The 2015 ISU European Figure Skating Championships were one of the most important competitions in the ice dance career of World Champions Anna Cappellini and Luca Lanotte.
“This was the test,” said Lanotte, 29. “It was about ‘Are the Italians back or are the Italians are done?’ We had to use our experience to turn the page.”
They did just that when they captured the silver medal in Stockholm, Sweden, last week.
The season began with a shock for the 2014 European Champions when they finished third at their first Grand Prix Cup in China, behind Gabriella Papadakis/Guillaume Cizeron of France and USA’s Maia Shibutani/Alex Shibutani. Their programs didn’t appear ready, and on top of everything, Lanotte fell right at the beginning of the free dance, throwing the Italians off.
“We weren’t completely ready for sure,” Cappellini admitted, referring to the subpar debut of the season. “The free dance choreography didn’t quite work out.”
It was back to the drawing board for the four-time Italian Champions, who withdrew from Trophée Bompard.
“I guess the toughest (thing) was to believe in ourselves throughout the practices in these past months,” Cappellini noted. “It was too easy to doubt everything we’ve done. We didn’t expect things to go so badly.”
Although the team from Milan skated well at Nationals in December, they admitted to being a bit nervous going into Europeans.
“It was unbelievably tough to skate with confidence (in Stockholm),” said 27-year-old Cappellini. “We were not the favorites to win at Europeans and Worlds last year, and that made it easier in a certain way. The buildup to this competition really stressed us in the short dance. It was very scary to be out there. My heart beat so strong that I could see it pumping through my dress!”
Nevertheless, the two-time Olympians didn’t let doubt and various opinions get in the way of their goal.
“If you don’t have the maturity and experience Anna and I have, it can seriously affect your performance,” said Lanotte, who sees their maturity and their connection as their strong points. “Every practice, we went out on to the ice and we wanted to show that we are the biggest, the strongest, and more mature.”
“I think we never tried so hard to deliver that link and make the difference compared to the other couples,” he continued. “If I think of the French couple (Papadakis/Cizeron), I think of softness, amazing skating skills, and long lines. Everything is like cream, Mascarpone. If I think of Elena (Ilinykh) and Ruslan (Zhiganshin), or even the other Russian couple (Alexandra Stepanova/Ivan Bukin), I think of energy. They are young, strong and have this energy, so we really had to play our strengths.”
The 10-time Grand Prix medalists sat in third following the short dance with 69.63 points. Their routine to “Capriccio Espagnol” was significantly improved over the beginning of the season, and the Italians picked up a level four for the twizzles, both Paso Doble sequences and the rotational lift, as well as a level three for the side by side footwork.
“It was a very meaningful performance for us, because we haven’t been competing (internationally) since the first Grand Prix, which wasn’t a great experience,” said Cappellini. “Our biggest satisfaction, before the score was that we felt like we skated how we can.”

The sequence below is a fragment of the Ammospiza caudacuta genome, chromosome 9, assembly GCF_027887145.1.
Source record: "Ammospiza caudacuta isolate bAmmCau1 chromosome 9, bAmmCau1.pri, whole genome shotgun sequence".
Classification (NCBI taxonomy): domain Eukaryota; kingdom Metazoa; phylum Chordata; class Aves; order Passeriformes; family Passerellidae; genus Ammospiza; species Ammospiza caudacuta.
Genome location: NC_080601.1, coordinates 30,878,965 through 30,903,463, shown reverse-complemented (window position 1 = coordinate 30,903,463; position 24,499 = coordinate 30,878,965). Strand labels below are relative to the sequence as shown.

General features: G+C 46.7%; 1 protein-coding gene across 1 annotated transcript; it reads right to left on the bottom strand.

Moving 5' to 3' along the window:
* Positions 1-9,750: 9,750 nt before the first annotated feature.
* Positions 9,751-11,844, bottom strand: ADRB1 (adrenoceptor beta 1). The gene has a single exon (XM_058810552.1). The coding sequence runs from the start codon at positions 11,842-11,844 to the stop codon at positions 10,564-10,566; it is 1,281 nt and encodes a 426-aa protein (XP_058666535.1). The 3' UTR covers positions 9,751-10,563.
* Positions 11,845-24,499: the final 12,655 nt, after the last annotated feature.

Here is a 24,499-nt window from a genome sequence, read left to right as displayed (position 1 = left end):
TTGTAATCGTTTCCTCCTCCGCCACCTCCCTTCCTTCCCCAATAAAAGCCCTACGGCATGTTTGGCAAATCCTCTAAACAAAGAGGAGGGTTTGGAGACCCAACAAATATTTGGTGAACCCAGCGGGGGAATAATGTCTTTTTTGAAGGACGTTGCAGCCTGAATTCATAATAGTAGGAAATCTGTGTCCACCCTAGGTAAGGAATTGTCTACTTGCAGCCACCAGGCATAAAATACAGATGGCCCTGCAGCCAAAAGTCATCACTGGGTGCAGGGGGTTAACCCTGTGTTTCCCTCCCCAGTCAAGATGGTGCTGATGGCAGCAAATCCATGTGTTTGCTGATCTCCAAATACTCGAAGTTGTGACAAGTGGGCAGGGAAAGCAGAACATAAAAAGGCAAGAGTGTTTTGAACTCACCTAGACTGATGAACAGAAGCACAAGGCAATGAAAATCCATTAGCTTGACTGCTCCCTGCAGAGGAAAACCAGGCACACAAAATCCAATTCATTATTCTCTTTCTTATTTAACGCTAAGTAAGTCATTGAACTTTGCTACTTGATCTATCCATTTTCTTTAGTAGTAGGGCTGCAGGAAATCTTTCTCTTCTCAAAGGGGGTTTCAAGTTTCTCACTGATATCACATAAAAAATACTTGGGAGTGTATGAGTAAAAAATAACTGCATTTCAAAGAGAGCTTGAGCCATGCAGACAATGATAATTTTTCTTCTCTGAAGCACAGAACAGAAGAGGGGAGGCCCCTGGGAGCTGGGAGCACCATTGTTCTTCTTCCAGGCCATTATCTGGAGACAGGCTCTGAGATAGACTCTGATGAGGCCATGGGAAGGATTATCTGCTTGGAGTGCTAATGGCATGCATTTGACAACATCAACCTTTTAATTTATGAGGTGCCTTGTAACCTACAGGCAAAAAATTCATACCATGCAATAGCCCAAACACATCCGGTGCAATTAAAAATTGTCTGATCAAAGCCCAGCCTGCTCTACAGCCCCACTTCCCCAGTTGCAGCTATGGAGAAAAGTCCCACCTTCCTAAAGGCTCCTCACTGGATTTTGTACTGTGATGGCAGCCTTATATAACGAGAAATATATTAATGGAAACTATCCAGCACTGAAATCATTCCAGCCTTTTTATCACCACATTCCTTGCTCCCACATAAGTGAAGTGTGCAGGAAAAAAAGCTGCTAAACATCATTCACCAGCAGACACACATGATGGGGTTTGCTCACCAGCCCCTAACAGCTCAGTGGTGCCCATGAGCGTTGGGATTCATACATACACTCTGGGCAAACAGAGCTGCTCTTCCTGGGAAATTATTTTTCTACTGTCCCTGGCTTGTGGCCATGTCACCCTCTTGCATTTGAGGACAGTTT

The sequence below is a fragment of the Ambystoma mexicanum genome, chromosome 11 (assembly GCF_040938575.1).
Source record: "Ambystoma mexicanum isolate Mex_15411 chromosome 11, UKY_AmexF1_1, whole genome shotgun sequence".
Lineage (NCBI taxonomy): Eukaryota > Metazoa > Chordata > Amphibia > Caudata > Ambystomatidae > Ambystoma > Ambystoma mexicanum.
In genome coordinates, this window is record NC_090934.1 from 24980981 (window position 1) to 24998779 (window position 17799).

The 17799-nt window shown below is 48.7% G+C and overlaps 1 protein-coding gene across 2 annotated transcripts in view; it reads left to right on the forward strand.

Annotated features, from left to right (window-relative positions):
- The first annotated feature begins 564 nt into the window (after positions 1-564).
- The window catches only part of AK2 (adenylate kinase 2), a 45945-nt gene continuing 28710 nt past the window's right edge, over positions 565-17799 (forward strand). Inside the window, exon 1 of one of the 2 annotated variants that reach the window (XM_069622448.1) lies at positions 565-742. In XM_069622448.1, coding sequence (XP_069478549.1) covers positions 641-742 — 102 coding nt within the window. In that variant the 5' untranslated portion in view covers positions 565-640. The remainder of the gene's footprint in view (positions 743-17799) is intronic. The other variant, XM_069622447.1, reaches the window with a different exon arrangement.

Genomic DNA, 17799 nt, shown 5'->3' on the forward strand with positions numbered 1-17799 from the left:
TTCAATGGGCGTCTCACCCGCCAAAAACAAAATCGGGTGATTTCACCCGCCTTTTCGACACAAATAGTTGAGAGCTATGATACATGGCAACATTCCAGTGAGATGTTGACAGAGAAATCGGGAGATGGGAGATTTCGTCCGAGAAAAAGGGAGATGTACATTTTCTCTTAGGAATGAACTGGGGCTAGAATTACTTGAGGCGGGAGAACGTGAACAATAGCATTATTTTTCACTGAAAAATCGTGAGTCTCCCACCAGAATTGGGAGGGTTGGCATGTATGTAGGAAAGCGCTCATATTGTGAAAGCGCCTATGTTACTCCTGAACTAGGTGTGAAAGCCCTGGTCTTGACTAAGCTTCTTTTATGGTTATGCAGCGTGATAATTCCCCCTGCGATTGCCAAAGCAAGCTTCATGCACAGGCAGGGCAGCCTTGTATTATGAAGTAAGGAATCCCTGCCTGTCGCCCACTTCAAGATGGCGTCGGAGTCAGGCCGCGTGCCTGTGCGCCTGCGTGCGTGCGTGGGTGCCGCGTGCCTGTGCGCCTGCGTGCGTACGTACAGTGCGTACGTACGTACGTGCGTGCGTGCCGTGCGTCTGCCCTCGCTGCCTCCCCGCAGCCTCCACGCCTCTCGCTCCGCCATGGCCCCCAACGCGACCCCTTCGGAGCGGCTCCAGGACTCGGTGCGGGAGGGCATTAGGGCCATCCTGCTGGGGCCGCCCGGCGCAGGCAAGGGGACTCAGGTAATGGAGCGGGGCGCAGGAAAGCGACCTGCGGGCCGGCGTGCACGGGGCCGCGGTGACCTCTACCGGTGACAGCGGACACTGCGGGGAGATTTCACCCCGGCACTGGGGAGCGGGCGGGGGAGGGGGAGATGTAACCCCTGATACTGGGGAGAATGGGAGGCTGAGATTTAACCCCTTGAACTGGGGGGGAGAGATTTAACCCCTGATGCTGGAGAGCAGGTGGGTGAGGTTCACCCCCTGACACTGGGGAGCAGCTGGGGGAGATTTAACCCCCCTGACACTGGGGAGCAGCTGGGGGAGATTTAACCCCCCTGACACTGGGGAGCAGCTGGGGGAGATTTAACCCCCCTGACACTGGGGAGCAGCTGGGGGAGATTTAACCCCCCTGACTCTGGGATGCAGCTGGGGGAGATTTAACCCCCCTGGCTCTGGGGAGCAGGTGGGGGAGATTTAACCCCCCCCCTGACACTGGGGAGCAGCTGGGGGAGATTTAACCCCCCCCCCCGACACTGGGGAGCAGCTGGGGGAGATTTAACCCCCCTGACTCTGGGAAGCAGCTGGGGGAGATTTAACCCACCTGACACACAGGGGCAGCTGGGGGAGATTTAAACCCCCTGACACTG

Their free dance to “Danse Macabre” went very well, too. Cappellini and Lanotte earned a level four for all elements except the two step sequences, which garnered a level three, and skated with passion and dedication. They were ranked second in the free dance with 101.89 points and moved up to second overall at 179.97 points.
“We are happier with silver than anyone can believe,” said Cappellini. “It is worth gold to us. After such a rocky start to the season and a period of self-doubt and frustration, we were not sure if we could keep competing at the level we had last year. We are still here and we love it. We can compete at a high level. This is what we want to do. There was no better end to this competition for us than this performance and this medal.”
The ice dancers now have their sights on the upcoming World Championships in Shanghai, China, at the end of March. Lanotte acknowledged that their past performances at Europeans were controlled, but it was the best they could do at that time.
“We know we can be way better than this,” he pointed out. “At home, we are way better than this. Now there (is time) before Worlds and we are going to arrive there even more ready.”
The team is currently training at home in Milan under Paola Mezzadri and will not go to any other competition before Worlds.
“We want to stay healthy, quiet, focused,” explained Lanotte. “There are two months, which are long, but also short for what we have in mind to do. We have to be strong and motivated, because Shanghai is far, but close at the same time.”
At Worlds, the defending World Champions will go up against current ISU Grand Prix Final Champions Kaitlyn Weaver/Andrew Poje of Canada and ISU Grand Prix Final silver medalists Madison Chock/Evan Bates (USA), in addition to the European Champions Papadakis and Cizeron and the other top teams from Europe.
“The couples that were not (at Europeans) like Weaver/Poje and Chock/Bates, they are amazing,” Lanotte noted. “They are so precise, so strong. They didn’t have our beginning of the season. They are going to arrive at worlds with a certain confidence.”
“It’s going to be a fight,” his partner chimed in.
“Every competition is different, every season is different,” Lanotte concluded. “It’s going to be fun.”